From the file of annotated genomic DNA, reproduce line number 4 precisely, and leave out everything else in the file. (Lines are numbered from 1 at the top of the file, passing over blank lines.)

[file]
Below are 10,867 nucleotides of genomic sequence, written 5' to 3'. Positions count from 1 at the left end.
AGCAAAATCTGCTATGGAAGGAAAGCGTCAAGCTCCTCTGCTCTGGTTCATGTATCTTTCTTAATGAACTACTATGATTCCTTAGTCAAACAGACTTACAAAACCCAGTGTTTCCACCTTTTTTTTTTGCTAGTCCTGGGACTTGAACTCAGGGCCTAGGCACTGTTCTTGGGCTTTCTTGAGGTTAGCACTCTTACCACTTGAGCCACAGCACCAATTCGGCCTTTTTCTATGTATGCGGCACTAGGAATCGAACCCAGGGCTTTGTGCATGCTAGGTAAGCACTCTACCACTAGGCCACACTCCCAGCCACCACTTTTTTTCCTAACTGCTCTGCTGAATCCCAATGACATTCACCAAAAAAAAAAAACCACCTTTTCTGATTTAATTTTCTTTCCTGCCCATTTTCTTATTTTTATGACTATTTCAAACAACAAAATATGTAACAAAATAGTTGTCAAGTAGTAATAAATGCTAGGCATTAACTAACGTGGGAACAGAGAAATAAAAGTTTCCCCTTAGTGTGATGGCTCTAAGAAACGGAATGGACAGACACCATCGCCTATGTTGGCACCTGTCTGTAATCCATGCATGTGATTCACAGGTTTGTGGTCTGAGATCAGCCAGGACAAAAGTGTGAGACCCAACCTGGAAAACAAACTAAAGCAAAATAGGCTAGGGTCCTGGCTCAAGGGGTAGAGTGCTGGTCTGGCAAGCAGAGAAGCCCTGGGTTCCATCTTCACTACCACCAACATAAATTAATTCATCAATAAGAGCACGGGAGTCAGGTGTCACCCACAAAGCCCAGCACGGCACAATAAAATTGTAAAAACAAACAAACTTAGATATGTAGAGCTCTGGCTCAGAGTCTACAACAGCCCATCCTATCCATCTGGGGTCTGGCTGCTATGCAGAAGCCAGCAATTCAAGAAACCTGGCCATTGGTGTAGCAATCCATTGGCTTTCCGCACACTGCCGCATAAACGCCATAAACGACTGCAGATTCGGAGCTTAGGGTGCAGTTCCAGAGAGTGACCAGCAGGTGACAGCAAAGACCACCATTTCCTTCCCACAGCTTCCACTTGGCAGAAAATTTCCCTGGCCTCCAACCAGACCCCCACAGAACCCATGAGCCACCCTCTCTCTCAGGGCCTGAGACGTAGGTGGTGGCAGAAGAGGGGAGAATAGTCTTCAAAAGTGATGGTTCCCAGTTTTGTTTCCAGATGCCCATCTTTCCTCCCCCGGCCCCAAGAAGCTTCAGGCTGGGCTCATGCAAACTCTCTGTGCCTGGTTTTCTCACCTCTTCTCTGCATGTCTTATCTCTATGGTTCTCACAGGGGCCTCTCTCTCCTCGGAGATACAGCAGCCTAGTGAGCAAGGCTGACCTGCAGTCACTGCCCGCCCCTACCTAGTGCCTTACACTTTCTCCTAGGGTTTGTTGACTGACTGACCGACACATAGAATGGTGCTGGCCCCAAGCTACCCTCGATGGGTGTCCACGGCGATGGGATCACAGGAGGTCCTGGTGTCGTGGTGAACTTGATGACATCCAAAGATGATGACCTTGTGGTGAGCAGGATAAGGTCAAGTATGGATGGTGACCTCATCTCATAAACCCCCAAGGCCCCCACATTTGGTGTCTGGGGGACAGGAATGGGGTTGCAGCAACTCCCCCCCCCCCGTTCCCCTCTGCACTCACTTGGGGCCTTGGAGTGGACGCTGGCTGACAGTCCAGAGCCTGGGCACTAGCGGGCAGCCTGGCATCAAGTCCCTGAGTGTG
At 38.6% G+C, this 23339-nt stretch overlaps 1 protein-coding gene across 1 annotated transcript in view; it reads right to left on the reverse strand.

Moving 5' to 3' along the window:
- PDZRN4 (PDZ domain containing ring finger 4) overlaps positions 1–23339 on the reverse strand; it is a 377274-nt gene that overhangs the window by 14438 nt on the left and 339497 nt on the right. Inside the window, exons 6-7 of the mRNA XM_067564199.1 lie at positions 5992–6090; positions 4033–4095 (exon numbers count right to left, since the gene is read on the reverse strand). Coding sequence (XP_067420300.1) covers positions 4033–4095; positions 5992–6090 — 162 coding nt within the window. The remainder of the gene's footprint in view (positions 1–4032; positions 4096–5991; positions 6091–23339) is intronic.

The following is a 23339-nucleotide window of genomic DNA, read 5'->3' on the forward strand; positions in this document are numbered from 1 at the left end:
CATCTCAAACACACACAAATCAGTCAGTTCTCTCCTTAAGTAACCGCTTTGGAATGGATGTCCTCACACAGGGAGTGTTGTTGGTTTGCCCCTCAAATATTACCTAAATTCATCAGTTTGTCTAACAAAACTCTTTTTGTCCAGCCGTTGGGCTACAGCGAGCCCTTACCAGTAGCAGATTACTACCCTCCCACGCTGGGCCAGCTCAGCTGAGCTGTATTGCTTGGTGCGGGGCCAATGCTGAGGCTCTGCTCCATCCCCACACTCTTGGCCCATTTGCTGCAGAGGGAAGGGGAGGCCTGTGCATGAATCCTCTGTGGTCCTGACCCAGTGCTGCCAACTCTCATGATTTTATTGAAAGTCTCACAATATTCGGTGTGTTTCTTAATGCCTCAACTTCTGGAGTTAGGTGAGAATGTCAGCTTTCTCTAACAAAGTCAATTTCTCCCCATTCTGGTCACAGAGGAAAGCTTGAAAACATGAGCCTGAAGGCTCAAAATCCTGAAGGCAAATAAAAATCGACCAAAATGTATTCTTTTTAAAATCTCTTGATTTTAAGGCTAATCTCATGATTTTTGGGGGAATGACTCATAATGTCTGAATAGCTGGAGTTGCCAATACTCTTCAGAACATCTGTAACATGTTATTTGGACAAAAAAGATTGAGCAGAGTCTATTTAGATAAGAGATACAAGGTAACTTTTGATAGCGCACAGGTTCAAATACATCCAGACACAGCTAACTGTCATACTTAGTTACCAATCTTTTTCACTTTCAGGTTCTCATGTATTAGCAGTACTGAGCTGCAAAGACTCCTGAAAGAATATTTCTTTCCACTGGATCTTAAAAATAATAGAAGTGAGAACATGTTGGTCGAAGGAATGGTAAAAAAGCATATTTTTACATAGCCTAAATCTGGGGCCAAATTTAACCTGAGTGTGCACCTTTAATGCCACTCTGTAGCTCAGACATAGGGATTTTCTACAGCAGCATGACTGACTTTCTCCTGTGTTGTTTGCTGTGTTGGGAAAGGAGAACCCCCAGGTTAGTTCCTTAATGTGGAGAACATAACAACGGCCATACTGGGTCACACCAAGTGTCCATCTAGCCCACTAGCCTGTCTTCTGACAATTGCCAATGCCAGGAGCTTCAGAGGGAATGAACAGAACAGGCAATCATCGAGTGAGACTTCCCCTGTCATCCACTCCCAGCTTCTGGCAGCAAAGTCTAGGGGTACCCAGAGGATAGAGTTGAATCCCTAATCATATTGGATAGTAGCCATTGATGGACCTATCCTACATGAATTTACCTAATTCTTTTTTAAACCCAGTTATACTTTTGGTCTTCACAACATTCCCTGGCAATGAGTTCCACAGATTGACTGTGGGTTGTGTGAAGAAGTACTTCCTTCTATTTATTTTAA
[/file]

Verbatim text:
Moving 5' to 3' along the window: